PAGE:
Recruiting and Increasing Sales & Listings

November 1, 1996

Rose & Kreuth's Co-Op Celebration
Chairman and CEO: Jim V. Rose Sr
Location: Virginia Beach, Va.
Size: 223 salespeople

Yes, Virginia, there is a way to increase sales and listings and recruit salespeople all at the same time. And, coincidentally, it took place in a state with your name.

Rose & Kreuth Realty Corp. created Celebrating You--Co-Op '95, which allowed salespeople both at Rose & Kreuth and at cooperating companies to win prizes for selling the company's listings.

''We wanted to thank the co-op salespeople and celebrate them for selling our listings,'' says Jim V. Rose Sr. ''We had a casino night, horse races, auctions, and drawings, all to provide prizes and recognize them.''

To qualify, salespeople had to sell at least one Rose & Kreuth listing from January through October of 1995. ''The program wasn't intended to actively recruit salespeople but to cause them to look at Rose & Kreuth and say, ‘I’d like to be in an environment of learning and sharing,''' says Rose. ''It also became a good listing tool because it showed sellers we were committed to cooperating with the salespeople in our community.''

Each time salespeople sold a Rose & Kreuth listing, they'd get ''starbucks'' equivalent to the listing's sales price. The company created five levels of prizes. The award for the top level, for salespeople who'd sold five or more Rose & Kreuth listings, was a home entertainment system worth $6,000, including installation. Other prizes included laptop computers and a new Cadillac lease, including insurance, for 90 days. At the casino night, salespeople received chips in the amount of their sales volume to use at gaming tables, to bet on horse races, or to spend at an auction of prizes.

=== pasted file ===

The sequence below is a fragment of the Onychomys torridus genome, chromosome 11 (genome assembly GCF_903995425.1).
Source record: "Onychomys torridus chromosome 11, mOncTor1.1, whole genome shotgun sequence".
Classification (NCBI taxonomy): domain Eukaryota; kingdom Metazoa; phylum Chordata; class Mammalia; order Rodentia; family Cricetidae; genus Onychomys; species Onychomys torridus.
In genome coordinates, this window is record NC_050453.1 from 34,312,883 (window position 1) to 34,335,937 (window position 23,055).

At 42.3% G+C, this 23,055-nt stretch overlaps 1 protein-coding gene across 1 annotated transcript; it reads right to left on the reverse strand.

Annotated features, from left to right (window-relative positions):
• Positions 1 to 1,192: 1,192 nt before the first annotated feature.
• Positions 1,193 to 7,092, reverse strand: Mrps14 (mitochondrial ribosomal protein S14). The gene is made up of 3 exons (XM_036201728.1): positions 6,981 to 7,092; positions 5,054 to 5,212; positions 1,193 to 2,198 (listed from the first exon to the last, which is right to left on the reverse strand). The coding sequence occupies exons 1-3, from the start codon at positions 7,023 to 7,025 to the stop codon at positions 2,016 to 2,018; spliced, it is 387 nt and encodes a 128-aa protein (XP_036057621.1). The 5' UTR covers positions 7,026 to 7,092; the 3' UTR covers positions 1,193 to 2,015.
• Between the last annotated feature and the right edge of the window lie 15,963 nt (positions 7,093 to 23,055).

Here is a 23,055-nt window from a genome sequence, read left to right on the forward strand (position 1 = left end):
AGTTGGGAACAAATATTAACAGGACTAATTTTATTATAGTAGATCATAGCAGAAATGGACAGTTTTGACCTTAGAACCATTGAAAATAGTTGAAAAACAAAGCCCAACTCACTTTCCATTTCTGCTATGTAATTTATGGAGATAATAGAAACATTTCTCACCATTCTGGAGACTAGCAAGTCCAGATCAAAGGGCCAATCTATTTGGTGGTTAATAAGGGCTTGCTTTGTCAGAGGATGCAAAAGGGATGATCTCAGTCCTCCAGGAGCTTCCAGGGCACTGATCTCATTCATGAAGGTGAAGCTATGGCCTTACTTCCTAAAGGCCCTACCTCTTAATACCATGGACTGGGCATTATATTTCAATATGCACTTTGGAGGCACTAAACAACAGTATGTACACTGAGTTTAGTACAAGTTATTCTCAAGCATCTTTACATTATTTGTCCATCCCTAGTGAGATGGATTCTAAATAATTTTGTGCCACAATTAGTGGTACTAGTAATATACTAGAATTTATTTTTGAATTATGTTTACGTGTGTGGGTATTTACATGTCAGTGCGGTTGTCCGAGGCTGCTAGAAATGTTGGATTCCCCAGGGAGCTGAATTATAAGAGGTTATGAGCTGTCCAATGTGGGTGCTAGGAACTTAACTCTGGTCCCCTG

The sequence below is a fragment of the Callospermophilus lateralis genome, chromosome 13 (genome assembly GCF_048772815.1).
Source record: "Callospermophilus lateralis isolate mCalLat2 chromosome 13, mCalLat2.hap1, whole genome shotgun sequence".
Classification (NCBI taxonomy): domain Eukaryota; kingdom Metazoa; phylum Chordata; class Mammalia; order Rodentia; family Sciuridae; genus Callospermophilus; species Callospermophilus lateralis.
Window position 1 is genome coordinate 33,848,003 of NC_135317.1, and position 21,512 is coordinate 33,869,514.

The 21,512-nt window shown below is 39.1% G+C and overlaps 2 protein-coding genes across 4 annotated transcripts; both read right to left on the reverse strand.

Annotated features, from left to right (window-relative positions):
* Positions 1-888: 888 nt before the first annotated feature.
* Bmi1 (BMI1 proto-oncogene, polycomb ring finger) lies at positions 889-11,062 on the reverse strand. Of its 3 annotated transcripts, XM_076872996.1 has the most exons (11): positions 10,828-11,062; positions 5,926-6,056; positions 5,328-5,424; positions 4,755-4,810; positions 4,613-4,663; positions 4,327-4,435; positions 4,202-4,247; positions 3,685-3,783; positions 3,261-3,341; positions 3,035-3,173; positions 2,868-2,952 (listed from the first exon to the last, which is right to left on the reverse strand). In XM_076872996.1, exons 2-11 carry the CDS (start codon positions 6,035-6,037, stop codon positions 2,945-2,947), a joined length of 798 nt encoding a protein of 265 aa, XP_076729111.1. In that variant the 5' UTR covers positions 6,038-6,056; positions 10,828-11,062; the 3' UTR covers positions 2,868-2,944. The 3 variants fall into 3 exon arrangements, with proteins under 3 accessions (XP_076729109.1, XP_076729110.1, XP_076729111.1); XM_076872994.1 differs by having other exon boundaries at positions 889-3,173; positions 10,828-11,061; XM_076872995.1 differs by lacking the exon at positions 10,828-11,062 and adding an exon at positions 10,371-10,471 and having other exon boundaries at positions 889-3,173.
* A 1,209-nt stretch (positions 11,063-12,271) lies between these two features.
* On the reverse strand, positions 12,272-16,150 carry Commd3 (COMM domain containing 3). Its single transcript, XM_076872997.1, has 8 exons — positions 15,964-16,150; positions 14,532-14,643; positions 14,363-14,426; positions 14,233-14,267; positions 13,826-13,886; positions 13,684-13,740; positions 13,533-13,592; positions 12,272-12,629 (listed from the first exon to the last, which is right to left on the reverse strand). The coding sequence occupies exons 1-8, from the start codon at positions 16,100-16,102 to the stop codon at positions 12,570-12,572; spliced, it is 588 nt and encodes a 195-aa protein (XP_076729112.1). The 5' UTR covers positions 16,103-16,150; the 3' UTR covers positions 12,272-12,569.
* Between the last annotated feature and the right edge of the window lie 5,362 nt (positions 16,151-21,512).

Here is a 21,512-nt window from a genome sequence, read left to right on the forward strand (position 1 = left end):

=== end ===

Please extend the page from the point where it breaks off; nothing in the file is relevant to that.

The company promoted the plan by regularly sending all co-op salespeople its newsletter, Perspectives. ''The newsletter wasn't directed to co-op salespeople,'' Rose says, ''It covered everything from internal company news to what the company was doing in the community. But on the back cover, we thanked co-op salespeople for doing business with us and told them the level they'd qualified for.''

The program cost Rose & Kreuth about $22,000, much of which was covered from contributions by local builders and insurance and mortgage companies. ''They either gave a prize or contributed monetarily to the program,'' Rose says. ''So when it was all over, it hadn't really cost Rose & Kreuth that many dollars.''

When setting up the program, the company had to make sure it wasn't violating the Code of Ethics or the Real Estate Settlement Procedures Act. ''Under the Code, anything salespeople receive must be through their broker,'' says Rose. ''So we had to get other brokers to sign a certificate allowing their salespeople to receive prizes. Many brokers applauded the program because it encouraged their salespeople to do more transactions.''

As for RESPA, Rose says, ''Nobody could find anything that violated RESPA, because sponsor prizes weren't directed at any particular salesperson, and affiliated businesses were just recognized as the event's cosponsors.''

The program's results? Rose & Kreuth's number of co-op transactions increased 27 percent over what it had been in 1994, and the number of individual salespeople and brokers participating in co-op transactions increased 18 percent.

In addition, there are signs of the intangible results the company was seeking, despite the fact that the company didn't outwardly recruit other salespeople through the program. ''If salespeople called and asked, ‘How am I doing? Have you got my last transaction in?' we did no hard-sell recruiting,'' says Rose.

freelance writer

G.M. Filisko is a Chicago area freelance and former editor for REALTOR® Magazine. 

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